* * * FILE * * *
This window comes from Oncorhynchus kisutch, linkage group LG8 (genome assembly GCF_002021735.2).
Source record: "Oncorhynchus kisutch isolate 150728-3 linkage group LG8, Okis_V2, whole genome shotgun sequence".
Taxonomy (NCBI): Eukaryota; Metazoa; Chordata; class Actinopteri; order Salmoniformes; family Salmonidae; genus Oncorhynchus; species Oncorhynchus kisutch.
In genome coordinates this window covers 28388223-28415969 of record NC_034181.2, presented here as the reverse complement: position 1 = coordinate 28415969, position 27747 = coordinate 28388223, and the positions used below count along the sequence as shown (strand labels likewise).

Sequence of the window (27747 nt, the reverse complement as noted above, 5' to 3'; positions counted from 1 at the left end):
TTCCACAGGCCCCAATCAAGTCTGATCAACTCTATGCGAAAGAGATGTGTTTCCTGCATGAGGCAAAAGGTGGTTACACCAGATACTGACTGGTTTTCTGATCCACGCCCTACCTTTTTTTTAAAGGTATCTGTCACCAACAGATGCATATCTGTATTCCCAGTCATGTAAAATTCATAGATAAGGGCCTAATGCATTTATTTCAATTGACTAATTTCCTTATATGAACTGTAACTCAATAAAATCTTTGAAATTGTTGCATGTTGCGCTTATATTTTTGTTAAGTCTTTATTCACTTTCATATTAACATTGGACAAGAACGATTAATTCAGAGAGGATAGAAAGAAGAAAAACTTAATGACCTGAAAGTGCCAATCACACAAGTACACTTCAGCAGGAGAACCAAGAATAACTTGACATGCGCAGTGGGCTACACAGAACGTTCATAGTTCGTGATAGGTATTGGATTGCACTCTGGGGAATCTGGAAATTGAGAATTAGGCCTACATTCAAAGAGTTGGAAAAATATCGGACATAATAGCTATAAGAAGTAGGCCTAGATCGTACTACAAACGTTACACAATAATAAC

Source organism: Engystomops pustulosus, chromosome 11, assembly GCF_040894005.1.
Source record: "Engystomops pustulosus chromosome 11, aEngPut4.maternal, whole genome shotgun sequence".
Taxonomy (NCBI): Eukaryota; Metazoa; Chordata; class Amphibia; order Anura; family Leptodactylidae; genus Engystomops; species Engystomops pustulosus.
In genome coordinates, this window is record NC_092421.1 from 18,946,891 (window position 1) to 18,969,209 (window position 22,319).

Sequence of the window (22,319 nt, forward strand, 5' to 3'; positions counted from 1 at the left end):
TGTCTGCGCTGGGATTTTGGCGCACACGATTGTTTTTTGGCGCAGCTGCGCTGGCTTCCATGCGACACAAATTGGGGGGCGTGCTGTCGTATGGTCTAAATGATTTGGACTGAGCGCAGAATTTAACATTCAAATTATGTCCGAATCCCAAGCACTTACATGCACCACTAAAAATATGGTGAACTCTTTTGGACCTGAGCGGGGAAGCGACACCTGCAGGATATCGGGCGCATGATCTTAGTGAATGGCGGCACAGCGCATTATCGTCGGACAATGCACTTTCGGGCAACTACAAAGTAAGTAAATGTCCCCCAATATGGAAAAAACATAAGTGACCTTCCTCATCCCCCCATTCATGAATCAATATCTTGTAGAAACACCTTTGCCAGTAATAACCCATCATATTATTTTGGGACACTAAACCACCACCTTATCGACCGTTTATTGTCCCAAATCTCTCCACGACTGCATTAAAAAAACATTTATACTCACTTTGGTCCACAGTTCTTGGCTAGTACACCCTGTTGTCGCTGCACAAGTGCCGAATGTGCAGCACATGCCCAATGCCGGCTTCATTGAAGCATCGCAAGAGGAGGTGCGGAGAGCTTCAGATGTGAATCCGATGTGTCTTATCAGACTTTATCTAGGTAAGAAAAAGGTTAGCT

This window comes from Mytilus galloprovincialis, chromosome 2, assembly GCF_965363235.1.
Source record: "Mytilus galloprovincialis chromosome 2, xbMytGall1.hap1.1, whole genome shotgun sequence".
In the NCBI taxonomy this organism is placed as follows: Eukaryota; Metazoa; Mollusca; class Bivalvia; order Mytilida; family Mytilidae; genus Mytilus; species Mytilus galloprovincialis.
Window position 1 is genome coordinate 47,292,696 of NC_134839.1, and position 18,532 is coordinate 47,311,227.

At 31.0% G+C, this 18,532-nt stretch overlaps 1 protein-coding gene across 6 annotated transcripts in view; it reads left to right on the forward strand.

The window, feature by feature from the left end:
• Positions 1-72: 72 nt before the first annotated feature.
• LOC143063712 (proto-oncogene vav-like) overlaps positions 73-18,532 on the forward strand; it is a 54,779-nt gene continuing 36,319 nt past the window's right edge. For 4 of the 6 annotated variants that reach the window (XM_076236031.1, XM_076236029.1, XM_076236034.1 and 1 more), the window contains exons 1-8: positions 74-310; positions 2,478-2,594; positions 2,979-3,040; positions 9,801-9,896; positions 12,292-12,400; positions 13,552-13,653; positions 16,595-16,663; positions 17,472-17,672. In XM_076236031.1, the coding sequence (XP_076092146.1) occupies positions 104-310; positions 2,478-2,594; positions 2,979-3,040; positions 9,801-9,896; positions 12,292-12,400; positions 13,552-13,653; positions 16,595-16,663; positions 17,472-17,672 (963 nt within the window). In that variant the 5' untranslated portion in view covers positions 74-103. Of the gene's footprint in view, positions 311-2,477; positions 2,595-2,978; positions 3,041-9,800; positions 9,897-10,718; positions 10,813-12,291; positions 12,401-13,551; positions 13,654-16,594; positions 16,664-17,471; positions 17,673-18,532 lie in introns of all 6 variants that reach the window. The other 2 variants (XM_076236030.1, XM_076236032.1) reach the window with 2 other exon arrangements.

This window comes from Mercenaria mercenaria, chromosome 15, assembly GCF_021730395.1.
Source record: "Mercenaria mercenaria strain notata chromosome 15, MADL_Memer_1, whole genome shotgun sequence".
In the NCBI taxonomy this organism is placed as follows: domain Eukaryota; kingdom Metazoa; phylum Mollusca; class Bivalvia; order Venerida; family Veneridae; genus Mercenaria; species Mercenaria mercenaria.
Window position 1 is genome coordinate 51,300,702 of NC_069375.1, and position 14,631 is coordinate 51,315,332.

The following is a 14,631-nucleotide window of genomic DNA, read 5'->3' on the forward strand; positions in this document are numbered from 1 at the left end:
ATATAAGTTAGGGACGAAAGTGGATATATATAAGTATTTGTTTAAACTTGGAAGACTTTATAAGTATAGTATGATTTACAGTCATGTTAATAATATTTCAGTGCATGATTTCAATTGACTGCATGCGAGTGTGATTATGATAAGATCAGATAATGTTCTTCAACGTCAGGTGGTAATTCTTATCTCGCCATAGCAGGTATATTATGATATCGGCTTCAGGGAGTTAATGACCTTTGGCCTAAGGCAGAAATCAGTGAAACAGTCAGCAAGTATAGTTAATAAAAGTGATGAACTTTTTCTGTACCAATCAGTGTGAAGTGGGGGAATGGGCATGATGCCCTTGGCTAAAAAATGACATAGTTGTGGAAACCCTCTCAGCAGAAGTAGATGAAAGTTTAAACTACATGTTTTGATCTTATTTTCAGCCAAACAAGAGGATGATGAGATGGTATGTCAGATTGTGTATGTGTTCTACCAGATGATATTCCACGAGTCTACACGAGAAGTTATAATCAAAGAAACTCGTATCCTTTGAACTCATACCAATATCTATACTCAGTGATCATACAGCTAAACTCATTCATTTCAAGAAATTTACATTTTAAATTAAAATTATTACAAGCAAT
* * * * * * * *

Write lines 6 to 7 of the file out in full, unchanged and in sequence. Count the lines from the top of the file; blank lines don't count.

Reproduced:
TTCCACAGGCCCCAATCAAGTCTGATCAACTCTATGCGAAAGAGATGTGTTTCCTGCATGAGGCAAAAGGTGGTTACACCAGATACTGACTGGTTTTCTGATCCACGCCCTACCTTTTTTTTAAAGGTATCTGTCACCAACAGATGCATATCTGTATTCCCAGTCATGTAAAATTCATAGATAAGGGCCTAATGCATTTATTTCAATTGACTAATTTCCTTATATGAACTGTAACTCAATAAAATCTTTGAAATTGTTGCATGTTGCGCTTATATTTTTGTTAAGTCTTTATTCACTTTCATATTAACATTGGACAAGAACGATTAATTCAGAGAGGATAGAAAGAAGAAAAACTTAATGACCTGAAAGTGCCAATCACACAAGTACACTTCAGCAGGAGAACCAAGAATAACTTGACATGCGCAGTGGGCTACACAGAACGTTCATAGTTCGTGATAGGTATTGGATTGCACTCTGGGGAATCTGGAAATTGAGAATTAGGCCTACATTCAAAGAGTTGGAAAAATATCGGACATAATAGCTATAAGAAGTAGGCCTAGATCGTACTACAAACGTTACACAATAATAAC

Source organism: Engystomops pustulosus, chromosome 11, assembly GCF_040894005.1.